The best part of this whole experience was slowing down and taking the time to explore this area and understand the context of it, even before the flood. Using the knowledge from being in the park many seasons, I was able to use the weather as my guide, as I pursued these exciting new outcomes in my abstract photography.

Choosing Between Two Masters

The images should not be the primary goal. It should really be about meaningful experiences, about living the life, as it were; this was a novel idea to me. Those experiences, that life, is different for every person, but the unifying truth is that for all of us it is about much more than the photos. The images are the means, not the end.

When Patience is a Virtue

Waiting with crossed fingers for the possibility that Mother Nature will deliver a show is often a good enough reason to stick around. Yet I believe there is another, maybe better reason to practice patience as a photographer, one that presents a good creative challenge. It is the potential to see and frame your subject completely differently, or even find new and unexpected subjects nearby.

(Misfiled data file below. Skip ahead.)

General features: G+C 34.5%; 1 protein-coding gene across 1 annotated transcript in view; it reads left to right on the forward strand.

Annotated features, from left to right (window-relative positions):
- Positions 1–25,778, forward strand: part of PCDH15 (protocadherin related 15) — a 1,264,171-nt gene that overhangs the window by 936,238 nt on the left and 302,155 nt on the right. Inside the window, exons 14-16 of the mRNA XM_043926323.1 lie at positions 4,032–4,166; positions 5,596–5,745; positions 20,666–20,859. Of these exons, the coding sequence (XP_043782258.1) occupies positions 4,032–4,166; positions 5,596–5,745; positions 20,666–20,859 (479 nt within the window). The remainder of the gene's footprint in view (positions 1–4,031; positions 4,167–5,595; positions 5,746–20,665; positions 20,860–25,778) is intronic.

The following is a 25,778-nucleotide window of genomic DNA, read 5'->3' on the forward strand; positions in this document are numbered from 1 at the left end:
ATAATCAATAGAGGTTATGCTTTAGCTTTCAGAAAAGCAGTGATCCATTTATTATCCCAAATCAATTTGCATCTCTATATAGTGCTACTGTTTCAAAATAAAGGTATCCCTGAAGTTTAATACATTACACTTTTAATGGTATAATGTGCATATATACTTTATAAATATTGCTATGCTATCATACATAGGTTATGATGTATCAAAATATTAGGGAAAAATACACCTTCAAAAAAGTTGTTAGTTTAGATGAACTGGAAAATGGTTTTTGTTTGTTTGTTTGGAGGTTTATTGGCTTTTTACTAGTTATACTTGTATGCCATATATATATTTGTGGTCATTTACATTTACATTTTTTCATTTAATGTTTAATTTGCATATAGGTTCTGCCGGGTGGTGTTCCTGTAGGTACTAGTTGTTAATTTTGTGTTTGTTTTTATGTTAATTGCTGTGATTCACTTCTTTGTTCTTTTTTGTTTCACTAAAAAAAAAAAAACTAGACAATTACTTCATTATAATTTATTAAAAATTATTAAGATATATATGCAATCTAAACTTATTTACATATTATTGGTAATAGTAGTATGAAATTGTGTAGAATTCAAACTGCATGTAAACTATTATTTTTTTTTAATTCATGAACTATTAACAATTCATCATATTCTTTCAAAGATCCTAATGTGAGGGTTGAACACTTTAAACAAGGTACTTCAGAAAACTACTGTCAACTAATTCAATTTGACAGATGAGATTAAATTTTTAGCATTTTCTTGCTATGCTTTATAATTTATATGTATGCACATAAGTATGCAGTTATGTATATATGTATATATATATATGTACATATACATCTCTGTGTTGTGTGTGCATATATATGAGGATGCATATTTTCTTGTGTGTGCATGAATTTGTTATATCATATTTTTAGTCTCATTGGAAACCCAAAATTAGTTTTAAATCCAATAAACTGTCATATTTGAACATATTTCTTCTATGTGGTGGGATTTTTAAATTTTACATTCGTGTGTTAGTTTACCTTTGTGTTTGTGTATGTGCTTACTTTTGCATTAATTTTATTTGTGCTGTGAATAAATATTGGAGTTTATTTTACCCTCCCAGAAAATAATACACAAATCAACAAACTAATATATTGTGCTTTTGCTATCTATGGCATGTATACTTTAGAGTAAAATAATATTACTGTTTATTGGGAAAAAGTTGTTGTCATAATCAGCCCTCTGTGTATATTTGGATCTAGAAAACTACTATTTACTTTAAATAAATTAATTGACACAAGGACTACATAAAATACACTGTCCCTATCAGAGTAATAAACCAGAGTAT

A Moment in Monument Valley

The pace of my life was moving so fast I didn’t even realize it anymore. This trip was just a microcosm of what every day had been like the past four years – trying to cram as much as possible into the time available. Soon, a moment in Monument Valley would show me that the slow approach is as beneficial for photography as it is for everyday life.

The Subway Revisited

We are all individuals, and through our images we paint a picture of our adventures. This visit to the Subway reminded me to slow to down and be inspired by nature. That's a significant component of the Slow Photography Movement. When we connect with nature, set aside the competition, and enjoy an experience – whether we've done it once or a hundred times – we walk away with more meaningful images and a richer story to tell.

Appreciating the Art of Slow Photography